SAO LUIZ or in full, SAO LUIZ DE MARANHAO, a seaport of northern Brazil, capital of the State of Maranhao, on the W. side of an island of the same name, in lat. 2 30' S., long. 44° 17' W. of Greenwich, about 30o m. E.S.E. of Belem, (Path). Pop. of the whole island (1933 est.), 67,722. An important part of the population is made up of the planters of the State, who live in town and leave their estates to the care of overseers. The island of Maranhao lies off the mouths of the rivers Mearim and Itapicurii, between the Bay of Sao Marcos on the W. and the Bay of Sao Jose on the E., and is separated from the mainland by a small channel called the Canal do Mosquito. It is irregular in outline, its greatest length from N.E. to S.W. being 34 m., and its greatest breadth 19 miles. Its surface is broken by a number of low hills and short valleys. The city is built upon a tongue of land between two small estuaries, Anil and Bacanga, which unite and open upon the Bay of Sao Marcos. It covers two low hills and the intervening valley, the transverse streets sloping sharply to the estuary on either side. These slopes make it difficult to use vehicles in the streets, but they afford a natural surface drainage which makes Sao Luiz cleaner and more healthful than are usually the coast towns of tropical Brazil. The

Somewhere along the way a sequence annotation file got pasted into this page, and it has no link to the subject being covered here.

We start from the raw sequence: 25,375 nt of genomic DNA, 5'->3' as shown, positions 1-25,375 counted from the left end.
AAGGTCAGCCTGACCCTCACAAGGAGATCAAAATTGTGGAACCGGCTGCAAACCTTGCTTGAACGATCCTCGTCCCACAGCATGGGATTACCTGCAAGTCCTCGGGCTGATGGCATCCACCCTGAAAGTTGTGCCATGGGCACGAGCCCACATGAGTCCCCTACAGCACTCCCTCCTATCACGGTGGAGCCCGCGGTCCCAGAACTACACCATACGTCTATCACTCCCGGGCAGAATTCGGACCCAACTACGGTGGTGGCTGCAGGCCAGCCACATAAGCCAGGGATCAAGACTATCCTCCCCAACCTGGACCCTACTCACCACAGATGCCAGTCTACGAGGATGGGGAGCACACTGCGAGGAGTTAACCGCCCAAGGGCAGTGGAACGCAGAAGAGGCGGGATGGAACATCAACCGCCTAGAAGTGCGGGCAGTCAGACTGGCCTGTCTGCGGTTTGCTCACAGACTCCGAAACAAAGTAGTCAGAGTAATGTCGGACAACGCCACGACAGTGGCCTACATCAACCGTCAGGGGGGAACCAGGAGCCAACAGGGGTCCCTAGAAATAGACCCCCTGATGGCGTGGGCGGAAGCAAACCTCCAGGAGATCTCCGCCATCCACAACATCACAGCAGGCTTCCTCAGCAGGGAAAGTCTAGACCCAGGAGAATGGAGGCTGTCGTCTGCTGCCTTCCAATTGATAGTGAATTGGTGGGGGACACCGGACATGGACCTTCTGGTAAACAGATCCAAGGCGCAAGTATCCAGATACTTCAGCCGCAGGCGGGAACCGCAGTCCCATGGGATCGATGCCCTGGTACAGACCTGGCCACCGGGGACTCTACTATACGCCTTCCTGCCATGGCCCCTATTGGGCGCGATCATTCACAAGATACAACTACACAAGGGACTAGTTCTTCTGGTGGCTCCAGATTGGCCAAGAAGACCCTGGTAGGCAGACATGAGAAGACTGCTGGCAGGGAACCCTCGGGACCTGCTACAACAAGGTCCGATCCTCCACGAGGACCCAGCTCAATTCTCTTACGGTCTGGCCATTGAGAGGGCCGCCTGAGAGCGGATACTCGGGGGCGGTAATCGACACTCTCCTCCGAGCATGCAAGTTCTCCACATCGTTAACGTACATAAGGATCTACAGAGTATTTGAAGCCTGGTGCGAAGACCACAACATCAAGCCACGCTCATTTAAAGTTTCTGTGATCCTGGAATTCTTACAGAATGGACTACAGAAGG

buildings are of the old Portuguese type, with massive walls of broken stone and mortar, having an outside finish of plaster or glazed tiles and roofs of red tiles. The principal public buildings are the cathedral, a large and severely plain structure, the Episco pal palace, the Carmelite church, the Government palace, town hall, custom-house, hospital and a number of asylums, convents and charitable schools. There is an excellent lyceum and a church seminary. Its exports comprise cotton, sugar and rice. Communi cation with the mainland is carried on by means of small steamers, and by a railway which crosses the eastern part of the State to Senado Furtado on the Parnahyba river opposite Therezina.
Sao Luiz was founded in 1612 by La Rivardiere, a French officer commissioned by Henri IV. to establish a colony in this vicinity. The French colony was expelled in 1615 by the Portuguese, who, in turn, surrendered to the Dutch in 1641. In 1644 the Dutch abandoned the island, when the Portuguese resumed possession and held the city to the end of their colonial rule in Brazil. The city became the seat of a bishopric in 1679.